The Grocery Manufactures Associate launches an initiative to better inform people of the ingredients in their food. Called "Smart Label," the idea allows people to use their smart phones to gain addition info on a product.
Companies have already started printing QR codes on their labels for immediate access.
Montana delegates are not fully on board though. Senator Jon Tester protested the idea saying that it may discriminate against a large segment of the population who can't afford smart phones and that the initiative may "affect consumer's privacy."
According to the Pew Research Center, 68 percent of Americans don't have smart phones and not all that do are subscribed to mobile broadband. Though that number has almost doubled since 2011, it leaves the other 32 percent without a way to access the full information provided from the QR code.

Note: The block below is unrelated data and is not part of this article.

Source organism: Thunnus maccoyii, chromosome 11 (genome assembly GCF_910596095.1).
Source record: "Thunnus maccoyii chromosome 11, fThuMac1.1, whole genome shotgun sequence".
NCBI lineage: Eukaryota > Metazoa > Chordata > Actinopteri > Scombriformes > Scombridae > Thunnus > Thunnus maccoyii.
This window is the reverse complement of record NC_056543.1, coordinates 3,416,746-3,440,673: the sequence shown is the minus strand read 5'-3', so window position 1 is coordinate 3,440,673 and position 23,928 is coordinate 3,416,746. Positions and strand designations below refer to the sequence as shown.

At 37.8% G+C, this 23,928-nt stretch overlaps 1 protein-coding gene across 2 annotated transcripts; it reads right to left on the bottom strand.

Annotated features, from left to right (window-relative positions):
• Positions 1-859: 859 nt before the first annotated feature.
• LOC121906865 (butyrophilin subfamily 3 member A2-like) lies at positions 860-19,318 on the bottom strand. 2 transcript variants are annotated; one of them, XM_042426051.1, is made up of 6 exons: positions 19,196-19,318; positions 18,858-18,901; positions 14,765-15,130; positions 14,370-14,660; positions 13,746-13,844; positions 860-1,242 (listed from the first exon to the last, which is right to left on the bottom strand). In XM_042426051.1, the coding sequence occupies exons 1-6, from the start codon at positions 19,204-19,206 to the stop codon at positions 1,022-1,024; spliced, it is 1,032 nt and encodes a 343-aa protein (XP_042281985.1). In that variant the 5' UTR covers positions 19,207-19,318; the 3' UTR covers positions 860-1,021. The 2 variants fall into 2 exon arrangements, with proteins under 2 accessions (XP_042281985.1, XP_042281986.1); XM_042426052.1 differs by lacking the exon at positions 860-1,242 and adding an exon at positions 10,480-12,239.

Some Helena residents believe this information should be readily available for anyone regardless of their phone services.
A recent Mellman Group poll shows that over 80 percent of Americans believe food manufacturers should be restricted from collecting personal information, supporting one of Tester's concerns.
Representative Ryan Zinke believes that Montanans have the right to know what's in their food and labels should be accurate and transparent.
Senator Steve Daines has asked for public feedback on the issue.
Smart labels will be accessible later this year.
Reporting by Stefanie Ponte.